Holy Saturday is my favourite observance of the Christian year. It is my favourite, and it is so often overlooked.
After Good Friday is said and done, after we have wept at the foot of the cross, often with little delay, we turn ourselves to the work before us. We get on with things. There’s a party coming, and we need to get ready.
We bustle about, flowers and greenery everywhere, filling spaces that have felt barren and stripped-down as we prepare for the joyful celebration to come. Whether we celebrate the vigil of Easter Saturday night, or mark our Saviour’s victory over sin and death at sunrise, or at a more respectable hour, how often do we intentionally enter the profound disorientation of Holy Saturday?
Years ago, when I was still in Ottawa, I was invited to preach at a west-side congregation on Holy Saturday. I was handed the text from Matthew’s gospel, the account of Joseph of Arimathea taking Jesus’ body, wrapping it, honouring it, placing it in what was to be his tomb. Mary Magdalene and the other Mary are there in those fields, keeping watch by night. Matthew’s gospel doesn’t say much about their interaction, only that they have a good vantage point to see all that’s happening at the graveside.
The first time I read this passage of scripture in the context of Holy Saturday, I was overcome with the weight of it all. The oppressive weight of death. Breathless, lungs screaming for air. I found myself deep in the story, identifying with Joseph, completely overcome as he makes the deal with Pilate, tends to the body, mind flashing back and forth between the present moment and the trauma of that awful, God-damned mess on the hill outside the city.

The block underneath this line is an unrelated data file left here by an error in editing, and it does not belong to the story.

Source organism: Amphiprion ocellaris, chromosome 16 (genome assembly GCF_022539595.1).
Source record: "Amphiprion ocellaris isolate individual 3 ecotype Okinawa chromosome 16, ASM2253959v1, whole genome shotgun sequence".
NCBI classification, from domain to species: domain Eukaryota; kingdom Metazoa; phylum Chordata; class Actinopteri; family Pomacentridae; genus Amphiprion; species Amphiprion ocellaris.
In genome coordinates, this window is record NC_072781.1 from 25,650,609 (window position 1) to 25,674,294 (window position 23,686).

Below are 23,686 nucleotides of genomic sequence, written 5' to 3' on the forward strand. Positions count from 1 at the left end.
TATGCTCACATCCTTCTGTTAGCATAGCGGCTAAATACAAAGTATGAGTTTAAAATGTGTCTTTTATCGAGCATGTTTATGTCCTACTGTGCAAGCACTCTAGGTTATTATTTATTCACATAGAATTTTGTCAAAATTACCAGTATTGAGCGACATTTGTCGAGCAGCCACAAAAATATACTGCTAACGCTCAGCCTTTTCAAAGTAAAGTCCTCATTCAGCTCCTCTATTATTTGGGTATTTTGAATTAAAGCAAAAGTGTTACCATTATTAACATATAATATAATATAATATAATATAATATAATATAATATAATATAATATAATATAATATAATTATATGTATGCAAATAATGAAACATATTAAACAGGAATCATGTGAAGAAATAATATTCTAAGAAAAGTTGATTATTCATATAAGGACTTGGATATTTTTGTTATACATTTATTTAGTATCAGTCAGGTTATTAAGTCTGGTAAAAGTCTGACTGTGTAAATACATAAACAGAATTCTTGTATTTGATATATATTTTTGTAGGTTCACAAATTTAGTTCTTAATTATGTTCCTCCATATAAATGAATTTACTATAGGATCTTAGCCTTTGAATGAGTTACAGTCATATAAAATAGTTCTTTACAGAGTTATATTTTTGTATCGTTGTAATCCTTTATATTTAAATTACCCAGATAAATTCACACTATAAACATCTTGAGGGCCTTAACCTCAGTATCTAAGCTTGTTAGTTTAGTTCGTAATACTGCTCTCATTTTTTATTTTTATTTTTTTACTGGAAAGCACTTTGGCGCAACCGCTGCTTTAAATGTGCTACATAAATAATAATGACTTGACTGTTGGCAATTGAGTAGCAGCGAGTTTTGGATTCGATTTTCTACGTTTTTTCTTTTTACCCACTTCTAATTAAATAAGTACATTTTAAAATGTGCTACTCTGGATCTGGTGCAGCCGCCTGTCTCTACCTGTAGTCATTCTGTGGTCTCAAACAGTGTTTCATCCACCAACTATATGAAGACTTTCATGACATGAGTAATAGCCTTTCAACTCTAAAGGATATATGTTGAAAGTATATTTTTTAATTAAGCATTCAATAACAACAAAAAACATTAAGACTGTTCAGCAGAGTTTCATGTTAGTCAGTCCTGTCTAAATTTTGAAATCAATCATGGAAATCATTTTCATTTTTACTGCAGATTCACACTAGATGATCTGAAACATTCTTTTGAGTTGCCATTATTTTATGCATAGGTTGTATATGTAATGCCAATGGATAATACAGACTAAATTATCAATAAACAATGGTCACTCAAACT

In a few days we may ask, “where, O death, is thy victory?” But on Holy Saturday, all we can feel is death’s ever-present sting.
Each time I return to this passage, I am reminded of how few are left in the end. These three are the only ones left to keep watch. Keep watch, they do. While the others have scattered, have given up on God’s dream, have run off in self-preservation. Only these three remain faithful. Though they are empty, broken, and numb, they show up. They show up in a deep act of prophetic fidelity when no-one else does.
This is the moment that faith is forged.
In the face of the unknown, certainty is knocked out from under us, as fear begins to creep over hearts once brimming with love. Paranoia strikes deep, and easy answers are cheap; this is where faith begins.
On Holy Saturday, we are called to wait; to listen, to attend. To examine ourselves in this darkest of dark nights. The Teacher, The Messiah, The King. He’s dead. All that we thought would last; all that we thought was permanent, appears to be illusory. Will we remain faithful?
This is as much a question for the disciples of old, as it is for us at this moment in our church’s life. As we go forward into God’s future, there is no promise of safety. No guarantee of victory. No assurance of salvation. Not so much as a hint of resurrection. Will we remain faithful?
To what? And to whom?
Will we, like Joseph, Mary Magdalene, and the other Mary keeping watch, or will we run like Peter into the night? These last years, Holy Saturday has become the night on which faith begins. This is where our fidelity is tested. We followed Jesus in the abundance of life. Yet who of us is prepared to drink from his cup? Who of us is prepared to follow him in death?
Who of us will take up this cross? Prepare his grave? Pick up his mantle and continue the mission? Without promise of reward. Without certainty of victory, who of us will stay true to Jesus’ call? This night, there are no easy answers.
There are no easy answers, but there’s always, maybe.